Examples:

  • I will lose 20 pounds by April 1.
  • I will make $75,000 this year.

Behavioral Goals

A behavioral goal is a series of actions that will eventually lead you to the achievement of your outcome goal. This plan of attack to get to the outcome you defined is essential to see the results you hope to obtain. The experts at Precision Nutrition consider behavior goals to be goals that you have control over. You ultimately do not have control of your body’s cells or how fast they metabolize fat. Nor do you have complete control over whether your boss pays you the $75,000 you feel you have earned. You do have control over the actions that can get you to that outcome you have defined. Adopting behaviors that lead the way toward your goal is key in obtaining the results you are after.

Examples (expanding on the outcome goals listed above):

  • I will lose 20 pounds by April 1.

I will add more vegetables and protein sources to each meal.

I will eat slowly and mindfully at each meal.

My dining out of the house will be limited to one time per week.

I will limit processed foods and choose mainly whole-food options for every meal.

I will exercise 5 times a week for 60 minutes each session, mixing both resistance and aerobic-based movements.

  • I will make $75,000 this year.

I will acquire a certification or more education in my field.

I will spend more time on big tasks or projects.

I will organize my day to maximize productivity by defining a daily schedule and sticking to it.

I will surround myself with goal-orientated, like-minded individuals every day.

I will ask big questions.

Bonus Tips For Success This Year

I think the biggest step you can take to success in this upcoming year is taking it one step at a time! For example, so many of us want to overhaul our entire diet to get to that goal of losing 20 pounds by April 1, only to fall short because we could not sustain the behavior, or the sheer amount of change at one time was just too much. This could lead to failure, which could lead to a backslide, putting us right back where we were to begin the year.

Implement one behavior for a few weeks, and once you have success with that one behavior, add another one, but not until you are successful with the first one. Create a snowball effect of behaviors and you increase the chance of success in the new year.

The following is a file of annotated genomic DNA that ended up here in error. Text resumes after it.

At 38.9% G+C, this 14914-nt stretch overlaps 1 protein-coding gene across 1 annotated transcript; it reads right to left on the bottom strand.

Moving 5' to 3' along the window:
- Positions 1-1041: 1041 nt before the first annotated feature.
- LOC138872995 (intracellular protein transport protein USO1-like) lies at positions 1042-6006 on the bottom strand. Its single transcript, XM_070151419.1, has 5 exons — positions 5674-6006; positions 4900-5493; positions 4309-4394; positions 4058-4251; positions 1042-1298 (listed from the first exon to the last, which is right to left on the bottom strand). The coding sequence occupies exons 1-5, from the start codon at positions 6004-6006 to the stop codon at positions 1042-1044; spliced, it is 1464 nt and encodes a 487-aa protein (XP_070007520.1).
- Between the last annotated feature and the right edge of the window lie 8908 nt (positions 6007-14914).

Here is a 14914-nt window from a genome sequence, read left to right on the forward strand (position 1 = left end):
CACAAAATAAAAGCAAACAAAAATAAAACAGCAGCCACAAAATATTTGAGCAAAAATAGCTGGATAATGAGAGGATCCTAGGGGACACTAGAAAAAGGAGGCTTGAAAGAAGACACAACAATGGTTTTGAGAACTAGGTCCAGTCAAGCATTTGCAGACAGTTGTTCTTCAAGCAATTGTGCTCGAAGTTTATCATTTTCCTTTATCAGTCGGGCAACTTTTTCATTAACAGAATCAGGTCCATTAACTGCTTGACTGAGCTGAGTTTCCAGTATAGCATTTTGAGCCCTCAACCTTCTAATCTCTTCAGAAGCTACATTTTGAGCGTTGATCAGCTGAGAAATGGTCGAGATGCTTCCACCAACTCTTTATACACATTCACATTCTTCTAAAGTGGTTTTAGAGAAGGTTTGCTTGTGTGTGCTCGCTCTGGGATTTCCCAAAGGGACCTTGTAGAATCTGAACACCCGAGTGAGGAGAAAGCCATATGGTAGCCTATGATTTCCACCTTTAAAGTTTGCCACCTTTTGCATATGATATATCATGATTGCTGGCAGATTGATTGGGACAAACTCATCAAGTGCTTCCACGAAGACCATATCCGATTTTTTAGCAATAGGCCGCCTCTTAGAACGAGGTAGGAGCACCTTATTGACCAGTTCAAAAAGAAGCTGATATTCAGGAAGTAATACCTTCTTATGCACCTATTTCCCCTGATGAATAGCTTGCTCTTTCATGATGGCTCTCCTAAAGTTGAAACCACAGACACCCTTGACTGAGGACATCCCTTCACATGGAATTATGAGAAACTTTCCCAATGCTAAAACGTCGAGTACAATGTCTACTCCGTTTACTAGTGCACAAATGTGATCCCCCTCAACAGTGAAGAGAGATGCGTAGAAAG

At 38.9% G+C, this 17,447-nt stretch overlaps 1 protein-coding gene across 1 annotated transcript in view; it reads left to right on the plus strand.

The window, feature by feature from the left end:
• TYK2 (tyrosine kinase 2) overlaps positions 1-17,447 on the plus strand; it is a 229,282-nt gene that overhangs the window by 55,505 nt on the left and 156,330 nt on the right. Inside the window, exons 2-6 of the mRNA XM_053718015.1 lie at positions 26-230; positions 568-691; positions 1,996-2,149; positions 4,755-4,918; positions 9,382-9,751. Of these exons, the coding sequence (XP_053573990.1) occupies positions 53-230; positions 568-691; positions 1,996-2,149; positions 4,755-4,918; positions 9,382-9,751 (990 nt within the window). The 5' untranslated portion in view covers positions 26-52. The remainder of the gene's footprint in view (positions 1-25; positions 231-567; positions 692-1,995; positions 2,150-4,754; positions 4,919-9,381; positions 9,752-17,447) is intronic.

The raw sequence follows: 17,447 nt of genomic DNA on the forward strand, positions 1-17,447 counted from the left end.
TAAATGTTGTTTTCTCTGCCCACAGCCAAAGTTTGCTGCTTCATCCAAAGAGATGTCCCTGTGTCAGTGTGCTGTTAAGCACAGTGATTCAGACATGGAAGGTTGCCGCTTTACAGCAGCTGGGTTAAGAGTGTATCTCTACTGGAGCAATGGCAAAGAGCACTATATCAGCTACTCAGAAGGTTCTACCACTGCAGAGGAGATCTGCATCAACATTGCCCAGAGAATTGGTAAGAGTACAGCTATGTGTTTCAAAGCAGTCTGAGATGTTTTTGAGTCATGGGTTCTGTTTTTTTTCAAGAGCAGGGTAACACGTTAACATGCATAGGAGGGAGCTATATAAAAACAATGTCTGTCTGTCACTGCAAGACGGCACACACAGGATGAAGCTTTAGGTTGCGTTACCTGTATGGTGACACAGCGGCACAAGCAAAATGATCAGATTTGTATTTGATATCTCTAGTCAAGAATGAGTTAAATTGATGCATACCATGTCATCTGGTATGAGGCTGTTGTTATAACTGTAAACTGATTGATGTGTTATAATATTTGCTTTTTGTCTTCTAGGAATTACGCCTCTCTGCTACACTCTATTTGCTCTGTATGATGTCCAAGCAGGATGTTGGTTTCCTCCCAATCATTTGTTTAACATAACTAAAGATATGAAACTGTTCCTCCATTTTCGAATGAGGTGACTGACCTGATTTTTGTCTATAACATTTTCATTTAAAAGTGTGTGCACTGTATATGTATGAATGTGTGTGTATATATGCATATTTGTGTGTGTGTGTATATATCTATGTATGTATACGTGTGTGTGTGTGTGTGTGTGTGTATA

Getting started is usually the hardest part. Let us help, sign up for a free Fitness Assessment today!

Free Fitness Assessment

This blog was written by Tony Maloney, ACSM Certified Exercise Physiologist and Fitness Center Manager. To find out more about the NIFS bloggers, click here.

Topics: goal setting resolutions weight loss accountability goals behavior new year's making changes

What’s Your 2016 Running Fitness Goal? Consider Marathon Training

ThinkstockPhotos-100454471.jpgI am not someone who is really into New Year’s resolutions. I prefer to use the term “goal” when thinking about next year. When looking ahead, everyone is always trying to make some sort of health and fitness resolution (which for some is awesome and works), but we all know that come the end of February to mid-March, many have fallen off the bandwagon already.

But I feel that when we have certain goals in mind, we typically tend to stick to them more. So, if you have on your bucket list or Yearly 2016 Goals to complete a half marathon, let NIFS Mini-Marathon Training Program help keep you on track!

Running is one of the most popular fitness activities these days. With thousands of races going on around the nation each year, popularity and interest continue to grow. 2015 is killing it with weekly themed races around every corner. If you are not a runner and your 2016 goal is to start running, begin with a 5K; or if you are an experienced runner, work to increase your time in a race, or increase the distance of a run.

Top Tips for New Runners

If you are a new runner, there are some great tips put out by Runner's World to help you get started. Here are the top 10 things (with a little personal addition from me) they suggest to help:

  • Buy the right pair of running shoes. It’s absolutely hands-down worth your investment!
  • Be patient. Don’t freak out about getting a certain time; be patient and focus on completing the race instead of trying to set a pace that might be impossible to complete.
  • Don’t forget rest days. Rest is often neglected, but it’s one of the most important aspects of staying healthy during training. Read this earlier blog on the NIFS page about the importance of recovery.
  • Join a running group. This helps to keep you accountable and committed to your training plan.
  • Make it a habit, even if it’s just a few minutes a day. The toughest part of any exercise routine is to stay committed. Do your best to schedule it into your day.
  • Build your distance gradually. If your goal is 3 miles and you don’t currently run, take your time to build to 3 miles—it’s a process!
  • Mix in some things other than running. Running exclusively can have the the opposite of the effect you want and leads to injury. Be sure to cross-train as well as do some strength training.
  • Make goals that are achievable. You want to be sure to set goals that you can reach and be successful at.

TIME TO TAKE ACTION: Join the NIFS Mini-Marathon Training Program